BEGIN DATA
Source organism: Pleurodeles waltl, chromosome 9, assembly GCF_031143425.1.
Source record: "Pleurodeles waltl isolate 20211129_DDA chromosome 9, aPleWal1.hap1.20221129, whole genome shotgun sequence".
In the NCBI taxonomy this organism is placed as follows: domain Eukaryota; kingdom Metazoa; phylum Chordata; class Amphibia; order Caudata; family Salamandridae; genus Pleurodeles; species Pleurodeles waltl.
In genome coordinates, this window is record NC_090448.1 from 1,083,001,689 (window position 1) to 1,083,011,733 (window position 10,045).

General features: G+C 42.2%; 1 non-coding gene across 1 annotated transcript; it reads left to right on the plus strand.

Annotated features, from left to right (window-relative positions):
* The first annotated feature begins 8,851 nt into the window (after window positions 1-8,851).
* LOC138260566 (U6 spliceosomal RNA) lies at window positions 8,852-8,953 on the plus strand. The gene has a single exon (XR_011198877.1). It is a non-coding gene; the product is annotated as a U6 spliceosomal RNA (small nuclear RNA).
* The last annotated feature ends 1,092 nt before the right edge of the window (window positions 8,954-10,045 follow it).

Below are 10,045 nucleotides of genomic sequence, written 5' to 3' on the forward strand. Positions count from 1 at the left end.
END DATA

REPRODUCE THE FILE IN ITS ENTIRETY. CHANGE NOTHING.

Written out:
Source organism: Pleurodeles waltl, chromosome 9, assembly GCF_031143425.1.
Source record: "Pleurodeles waltl isolate 20211129_DDA chromosome 9, aPleWal1.hap1.20221129, whole genome shotgun sequence".
In the NCBI taxonomy this organism is placed as follows: domain Eukaryota; kingdom Metazoa; phylum Chordata; class Amphibia; order Caudata; family Salamandridae; genus Pleurodeles; species Pleurodeles waltl.
In genome coordinates, this window is record NC_090448.1 from 1,083,001,689 (window position 1) to 1,083,011,733 (window position 10,045).

General features: G+C 42.2%; 1 non-coding gene across 1 annotated transcript; it reads left to right on the plus strand.

Annotated features, from left to right (window-relative positions):
* The first annotated feature begins 8,851 nt into the window (after window positions 1-8,851).
* LOC138260566 (U6 spliceosomal RNA) lies at window positions 8,852-8,953 on the plus strand. The gene has a single exon (XR_011198877.1). It is a non-coding gene; the product is annotated as a U6 spliceosomal RNA (small nuclear RNA).
* The last annotated feature ends 1,092 nt before the right edge of the window (window positions 8,954-10,045 follow it).

Below are 10,045 nucleotides of genomic sequence, written 5' to 3' on the forward strand. Positions count from 1 at the left end.